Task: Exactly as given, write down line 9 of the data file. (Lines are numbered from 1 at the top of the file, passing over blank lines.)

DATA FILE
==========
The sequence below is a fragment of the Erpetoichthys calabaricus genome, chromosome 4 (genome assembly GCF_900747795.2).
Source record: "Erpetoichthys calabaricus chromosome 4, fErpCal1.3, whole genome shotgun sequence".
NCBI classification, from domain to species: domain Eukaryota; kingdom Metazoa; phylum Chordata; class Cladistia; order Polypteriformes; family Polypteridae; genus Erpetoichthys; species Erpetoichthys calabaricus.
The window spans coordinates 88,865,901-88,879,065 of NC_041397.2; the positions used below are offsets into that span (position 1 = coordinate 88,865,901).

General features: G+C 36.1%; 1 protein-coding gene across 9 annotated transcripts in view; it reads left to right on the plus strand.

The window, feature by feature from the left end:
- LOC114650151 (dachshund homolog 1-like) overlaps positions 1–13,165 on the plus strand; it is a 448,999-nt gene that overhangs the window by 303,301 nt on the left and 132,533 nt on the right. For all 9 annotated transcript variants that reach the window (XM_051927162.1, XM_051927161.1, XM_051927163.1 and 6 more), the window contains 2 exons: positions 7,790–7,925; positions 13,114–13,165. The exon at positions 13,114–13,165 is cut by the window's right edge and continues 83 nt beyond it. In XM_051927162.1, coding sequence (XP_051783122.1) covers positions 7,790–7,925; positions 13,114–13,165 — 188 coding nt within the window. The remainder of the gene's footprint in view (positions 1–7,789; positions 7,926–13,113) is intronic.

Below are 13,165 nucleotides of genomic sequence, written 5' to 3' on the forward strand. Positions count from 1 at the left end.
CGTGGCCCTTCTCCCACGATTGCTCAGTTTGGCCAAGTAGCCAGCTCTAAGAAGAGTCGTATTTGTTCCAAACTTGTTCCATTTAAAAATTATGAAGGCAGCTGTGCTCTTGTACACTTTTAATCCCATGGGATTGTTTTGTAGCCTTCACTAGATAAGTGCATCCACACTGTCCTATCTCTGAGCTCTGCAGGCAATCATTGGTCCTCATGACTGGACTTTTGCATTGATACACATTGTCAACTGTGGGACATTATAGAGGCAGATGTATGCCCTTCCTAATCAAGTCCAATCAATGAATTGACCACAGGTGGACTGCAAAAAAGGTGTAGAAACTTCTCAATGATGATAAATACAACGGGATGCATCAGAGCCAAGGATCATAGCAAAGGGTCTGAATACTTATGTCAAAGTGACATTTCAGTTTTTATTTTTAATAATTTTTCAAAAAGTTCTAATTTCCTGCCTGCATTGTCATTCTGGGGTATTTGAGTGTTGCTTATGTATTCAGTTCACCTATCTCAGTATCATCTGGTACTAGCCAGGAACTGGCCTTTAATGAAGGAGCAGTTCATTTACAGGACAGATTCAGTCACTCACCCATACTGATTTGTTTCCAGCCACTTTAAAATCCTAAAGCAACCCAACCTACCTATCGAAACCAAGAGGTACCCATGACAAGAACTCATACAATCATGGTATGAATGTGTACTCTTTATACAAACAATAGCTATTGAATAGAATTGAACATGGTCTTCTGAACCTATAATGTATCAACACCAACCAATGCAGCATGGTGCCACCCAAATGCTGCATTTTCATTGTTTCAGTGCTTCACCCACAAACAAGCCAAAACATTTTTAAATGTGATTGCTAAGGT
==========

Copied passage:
CGTGGCCCTTCTCCCACGATTGCTCAGTTTGGCCAAGTAGCCAGCTCTAAGAAGAGTCGTATTTGTTCCAAACTTGTTCCATTTAAAAATTATGAAGGCAGCTGTGCTCTTGTACACTTTTAATCCCATGGGATTGTTTTGTAGCCTTCACTAGATAAGTGCATCCACACTGTCCTATCTCTGAGCTCTGCAGGCAATCATTGGTCCTCATGACTGGACTTTTGCATTGATACACATTGTCAACTGTGGGACATTATAGAGGCAGATGTATGCCCTTCCTAATCAAGTCCAATCAATGAATTGACCACAGGTGGACTGCAAAAAAGGTGTAGAAACTTCTCAATGATGATAAATACAACGGGATGCATCAGAGCCAAGGATCATAGCAAAGGGTCTGAATACTTATGTCAAAGTGACATTTCAGTTTTTATTTTTAATAATTTTTCAAAAAGTTCTAATTTCCTGCCTGCATTGTCATTCTGGGGTATTTGAGTGTTGCTTATGTATTCAGTTCACCTATCTCAGTATCATCTGGTACTAGCCAGGAACTGGCCTTTAATGAAGGAGCAGTTCATTTACAGGACAGATTCAGTCACTCACCCATACTGATTTGTTTCCAGCCACTTTAAAATCCTAAAGCAACCCAACCTACCTATCGAAACCAAGAGGTACCCATGACAAGAACTCATACAATCATGGTATGAATGTGTACTCTTTATACAAACAATAGCTATTGAATAGAATTGAACATGGTCTTCTGAACCTATAATGTATCAACACCAACCAATGCAGCATGGTGCCACCCAAATGCTGCATTTTCATTGTTTCAGTGCTTCACCCACAAACAAGCCAAAACATTTTTAAATGTGATTGCTAAGGT